• Vertex: A point at which three or more edges of a polyhedron meet.
Formulas:

• None D:
Practice Problems:

• How many edges does a pentagonal pyramid have? (10)
• Sketch a triangular prism.
Real Life Situations:

• Your kids are getting into egyptian gods and pharaohs. He wants a pyramid toy. Instead of you buying one you decide to make one yourself. You need the amount of vertices and edges and faces. You make the pyramid.
Classify Three-Dimensional Figures

10.4: Surface Area of Prisms and Cylinders

Vocabulary:
• Net: A two-dimensional representation of a solid. This pattern forms a solid when it is folded.

• Surface Area: The sum of the areas of the faces of the polyhedron.

Formulas:
• Surface Area of a prism: S=2B+Ph
B=area of the base

P=perimeter of the base

S=2B+Ph

S=2(20*5)+(13+13+10+10)7

S=522

• Surface area of a cylinder: S=2B+Ch = 2(pi)r²+2(pi)rh
S=2(pi)r²+2(pi)rh

S=2(pi)4²+2(pi)4*10.7

S=pi*8+pi*85.6

S=25.12+268.784

S=369.45

Practice Problems:

• Find the surface area of a cylinder that has a radius of 6inches, a height of a 10 inches.
(602.88inches³)

• Find the surface area of a prism with a rectangular base which has length of 10 inches, a height of 95 inches, and a hypotenuse of 95.5 inches, while the prism has a height of 65 inches.
(3504 inches²)

Real Life Situations:

• Your boss at work needs you to paint the meeting room with a new design. You need to find out how much paint you need exactly to be able to tell him how much money you need.

Cylinder Volume and Surface Area

10.5: Surface Areas of Pyramids and Cones

Vocabulary:

• Slant Height: The height of any face that is not the base of a regular pyramid.
Formulas:

• Surface area of a pyramid: S= B+0.5Pl
S=27.7 + 0.5(24)(6)

S=99.7

• Surface area of a cone: S=(pi)r^2+(pi)rl
S=(pi)4^2+(pi)(4)(9)

S=(pi)16+(pi)36

S=183.4

• Getting the slant height of a Pyramid: A^2+B^2=C^2.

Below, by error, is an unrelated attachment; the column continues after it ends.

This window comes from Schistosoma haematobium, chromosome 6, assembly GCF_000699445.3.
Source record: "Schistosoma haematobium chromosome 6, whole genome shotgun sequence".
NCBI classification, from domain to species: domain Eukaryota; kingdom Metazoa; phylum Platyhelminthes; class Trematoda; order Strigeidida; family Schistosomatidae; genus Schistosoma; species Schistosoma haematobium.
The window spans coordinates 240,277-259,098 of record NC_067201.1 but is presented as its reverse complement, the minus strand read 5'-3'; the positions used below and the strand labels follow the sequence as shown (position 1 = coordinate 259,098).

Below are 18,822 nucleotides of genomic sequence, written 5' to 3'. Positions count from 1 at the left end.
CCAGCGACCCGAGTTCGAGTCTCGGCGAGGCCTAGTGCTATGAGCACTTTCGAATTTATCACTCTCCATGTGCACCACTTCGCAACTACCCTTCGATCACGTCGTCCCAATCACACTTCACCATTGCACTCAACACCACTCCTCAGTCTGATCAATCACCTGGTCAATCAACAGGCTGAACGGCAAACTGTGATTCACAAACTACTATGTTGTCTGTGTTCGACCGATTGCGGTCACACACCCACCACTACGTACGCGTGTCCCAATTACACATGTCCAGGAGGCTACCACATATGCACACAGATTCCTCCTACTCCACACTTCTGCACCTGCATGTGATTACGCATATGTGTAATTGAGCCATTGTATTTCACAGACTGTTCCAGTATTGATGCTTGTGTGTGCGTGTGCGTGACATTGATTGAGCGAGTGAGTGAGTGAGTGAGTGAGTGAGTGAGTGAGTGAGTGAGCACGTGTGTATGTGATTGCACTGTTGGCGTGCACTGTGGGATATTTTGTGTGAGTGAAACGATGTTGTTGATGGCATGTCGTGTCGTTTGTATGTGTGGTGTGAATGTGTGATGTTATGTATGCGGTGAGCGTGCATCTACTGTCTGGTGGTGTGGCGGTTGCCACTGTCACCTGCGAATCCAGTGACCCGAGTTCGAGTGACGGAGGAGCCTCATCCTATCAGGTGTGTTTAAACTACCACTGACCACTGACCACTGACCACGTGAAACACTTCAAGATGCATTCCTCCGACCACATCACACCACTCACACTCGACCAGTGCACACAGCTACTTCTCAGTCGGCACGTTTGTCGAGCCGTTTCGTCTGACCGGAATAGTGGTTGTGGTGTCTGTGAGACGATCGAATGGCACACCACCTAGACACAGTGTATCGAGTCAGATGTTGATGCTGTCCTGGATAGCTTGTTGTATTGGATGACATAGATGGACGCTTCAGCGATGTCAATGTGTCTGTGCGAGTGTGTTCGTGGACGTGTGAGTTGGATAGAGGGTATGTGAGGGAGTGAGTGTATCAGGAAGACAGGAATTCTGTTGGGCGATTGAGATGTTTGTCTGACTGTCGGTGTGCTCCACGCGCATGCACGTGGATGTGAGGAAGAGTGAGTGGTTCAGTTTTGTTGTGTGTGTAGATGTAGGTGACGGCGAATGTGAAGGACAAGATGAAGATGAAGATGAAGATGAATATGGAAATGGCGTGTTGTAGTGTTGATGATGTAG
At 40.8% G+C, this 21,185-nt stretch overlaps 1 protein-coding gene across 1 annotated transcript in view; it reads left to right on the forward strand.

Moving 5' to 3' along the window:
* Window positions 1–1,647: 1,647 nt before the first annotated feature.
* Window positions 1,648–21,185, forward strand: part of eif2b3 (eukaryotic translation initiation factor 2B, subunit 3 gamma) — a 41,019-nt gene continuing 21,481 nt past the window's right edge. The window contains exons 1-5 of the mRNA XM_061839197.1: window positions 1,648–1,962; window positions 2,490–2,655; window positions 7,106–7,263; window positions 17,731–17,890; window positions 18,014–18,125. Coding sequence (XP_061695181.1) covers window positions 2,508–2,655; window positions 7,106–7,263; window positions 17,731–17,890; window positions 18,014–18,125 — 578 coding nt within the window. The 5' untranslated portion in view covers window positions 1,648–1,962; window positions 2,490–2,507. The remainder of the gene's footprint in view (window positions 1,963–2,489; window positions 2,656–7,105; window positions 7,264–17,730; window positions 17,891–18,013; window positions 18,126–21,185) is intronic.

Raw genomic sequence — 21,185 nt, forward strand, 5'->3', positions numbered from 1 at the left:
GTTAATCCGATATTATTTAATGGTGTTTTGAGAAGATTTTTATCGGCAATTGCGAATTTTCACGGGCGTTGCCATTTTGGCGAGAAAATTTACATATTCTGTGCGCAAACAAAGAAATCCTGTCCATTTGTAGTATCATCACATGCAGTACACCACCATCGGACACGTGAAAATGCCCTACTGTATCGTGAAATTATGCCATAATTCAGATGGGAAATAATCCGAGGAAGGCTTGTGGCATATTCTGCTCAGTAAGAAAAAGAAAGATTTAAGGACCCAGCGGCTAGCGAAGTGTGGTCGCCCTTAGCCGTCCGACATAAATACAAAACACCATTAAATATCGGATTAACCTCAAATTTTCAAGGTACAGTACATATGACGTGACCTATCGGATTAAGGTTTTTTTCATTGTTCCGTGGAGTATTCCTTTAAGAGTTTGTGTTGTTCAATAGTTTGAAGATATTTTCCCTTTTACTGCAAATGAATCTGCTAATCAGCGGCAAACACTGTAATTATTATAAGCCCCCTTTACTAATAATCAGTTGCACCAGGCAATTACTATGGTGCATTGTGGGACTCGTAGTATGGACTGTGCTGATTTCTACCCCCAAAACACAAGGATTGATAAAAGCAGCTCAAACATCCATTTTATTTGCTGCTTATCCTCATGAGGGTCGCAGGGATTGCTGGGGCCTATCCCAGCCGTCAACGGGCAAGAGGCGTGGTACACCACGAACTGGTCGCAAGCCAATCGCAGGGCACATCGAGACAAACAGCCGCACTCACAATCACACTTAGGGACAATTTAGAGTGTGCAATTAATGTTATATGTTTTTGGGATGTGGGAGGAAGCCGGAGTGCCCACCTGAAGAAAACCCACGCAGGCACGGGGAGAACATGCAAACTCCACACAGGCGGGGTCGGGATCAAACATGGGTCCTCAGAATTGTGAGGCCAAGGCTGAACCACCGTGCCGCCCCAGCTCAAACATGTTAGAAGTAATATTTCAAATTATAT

• Getting the slant height of a Cone: r^2+h^2=C^2
Practice Problems: (See the picture before the video)

Real life situations:

Your boss at work needs you to create a new type of ice cream cone that kids will like. It needs to be wider than 2 inches and it is as tall as 8 inches. What is the slant height of the ice cream cone?

Mrs. Parker's Math Class - Surface Area of Pyramids and Cones

10.6: Volumes of Prisms and Cylinders

Vocabulary:

• volume: The amount of space the solid occupies.
Formulas!:

• Volume of a prism: V=Bh (B is also l*w or the way to get the area of the solid's base)
• Volume of a Cylinder: V=Bh (B is (pi)r^2)
Practice Problems:

• Look below again.
Real Life Situations:

• Your boss wants to make a new tissue box that can only hold a certain amount of tissues. You need to find the volume of the tissue box to find out how many can fit.

Solid Geometry Volume

10.7: Volumes of Pyramids and Cones

Vocabulary:
• Pyramid: A solid, formed by polygons, that has 1 base. This base can be any polygon, and the other faces are triangles.
• Cone: A solid with 1 circular base.
Formulas:

• Volume of a Pyramid: V=(1 third)Bh
• Volume of a Cone: V=(1 third)(pi)r^2h
Practice Problems:

You know the drill already, me.

Real Life Situation:

Your boss needs you to find out how much ice cream an ice cream cone can hold. The radius is 1.5 inches and the height is 10 inches.

Volume of a cone